Friday, July 22, 2011

Vernon, Mark. "Carl Jung, Part 8: Religion and the Search for Meaning." GUARDIAN July 18, 2011.

Jung is often criticised by religious thinkers for his poor theology and perennial philosophy. They are often correct, but they can also miss the main point. Jung was clear that his analytical psychology was not a new religion, neither was he a guru. "Psychology is concerned with the act of seeing and not with the construction of new religious truths," he wrote.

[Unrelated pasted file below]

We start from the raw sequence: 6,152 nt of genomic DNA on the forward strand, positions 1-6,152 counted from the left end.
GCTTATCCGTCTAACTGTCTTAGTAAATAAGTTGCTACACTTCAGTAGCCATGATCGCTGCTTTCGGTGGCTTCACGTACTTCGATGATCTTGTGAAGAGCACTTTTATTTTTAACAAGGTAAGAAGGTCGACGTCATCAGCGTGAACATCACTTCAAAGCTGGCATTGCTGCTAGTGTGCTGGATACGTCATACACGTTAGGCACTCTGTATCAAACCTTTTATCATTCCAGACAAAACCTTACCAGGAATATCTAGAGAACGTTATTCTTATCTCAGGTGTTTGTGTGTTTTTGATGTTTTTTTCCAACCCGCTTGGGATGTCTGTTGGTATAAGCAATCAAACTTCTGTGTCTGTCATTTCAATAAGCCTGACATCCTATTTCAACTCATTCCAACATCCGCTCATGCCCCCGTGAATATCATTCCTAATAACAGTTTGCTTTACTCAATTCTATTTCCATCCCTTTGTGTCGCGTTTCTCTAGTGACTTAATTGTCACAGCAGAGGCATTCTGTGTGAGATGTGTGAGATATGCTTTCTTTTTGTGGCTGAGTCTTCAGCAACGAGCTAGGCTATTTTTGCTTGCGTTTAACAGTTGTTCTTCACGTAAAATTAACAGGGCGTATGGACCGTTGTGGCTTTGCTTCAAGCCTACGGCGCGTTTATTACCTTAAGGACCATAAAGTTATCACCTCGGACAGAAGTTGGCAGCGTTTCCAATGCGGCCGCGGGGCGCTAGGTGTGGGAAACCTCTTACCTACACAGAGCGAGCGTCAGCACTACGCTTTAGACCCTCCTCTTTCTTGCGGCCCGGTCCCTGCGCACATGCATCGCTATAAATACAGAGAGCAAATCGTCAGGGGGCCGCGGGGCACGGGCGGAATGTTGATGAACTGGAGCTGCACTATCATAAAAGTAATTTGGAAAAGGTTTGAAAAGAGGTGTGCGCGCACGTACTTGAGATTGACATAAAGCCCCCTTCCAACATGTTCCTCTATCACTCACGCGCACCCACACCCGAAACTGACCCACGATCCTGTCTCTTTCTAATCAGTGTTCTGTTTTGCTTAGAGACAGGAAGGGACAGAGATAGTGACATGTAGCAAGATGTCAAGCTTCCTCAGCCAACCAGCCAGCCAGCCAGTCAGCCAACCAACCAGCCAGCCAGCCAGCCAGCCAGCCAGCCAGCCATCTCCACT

So its role is to provide a language for grappling with what's at stake. "Since the stars have fallen from heaven and our highest symbols have paled, a secret life holds sway in the unconscious. That is why we have a psychology today, and why we speak of the unconscious. All this would be quite superfluous in an age or culture that possessed symbols."

Symbols do die. "Why have the antique gods lost their prestige and their effect upon human souls? It was because the Olympic gods had served their time and a new mystery began: God became man." Which raises the question of whether the Christian dispensation has now served its time too and we await a new mystery. Perhaps we do live on the verge of a new age, of another transformation of humanity. . . .

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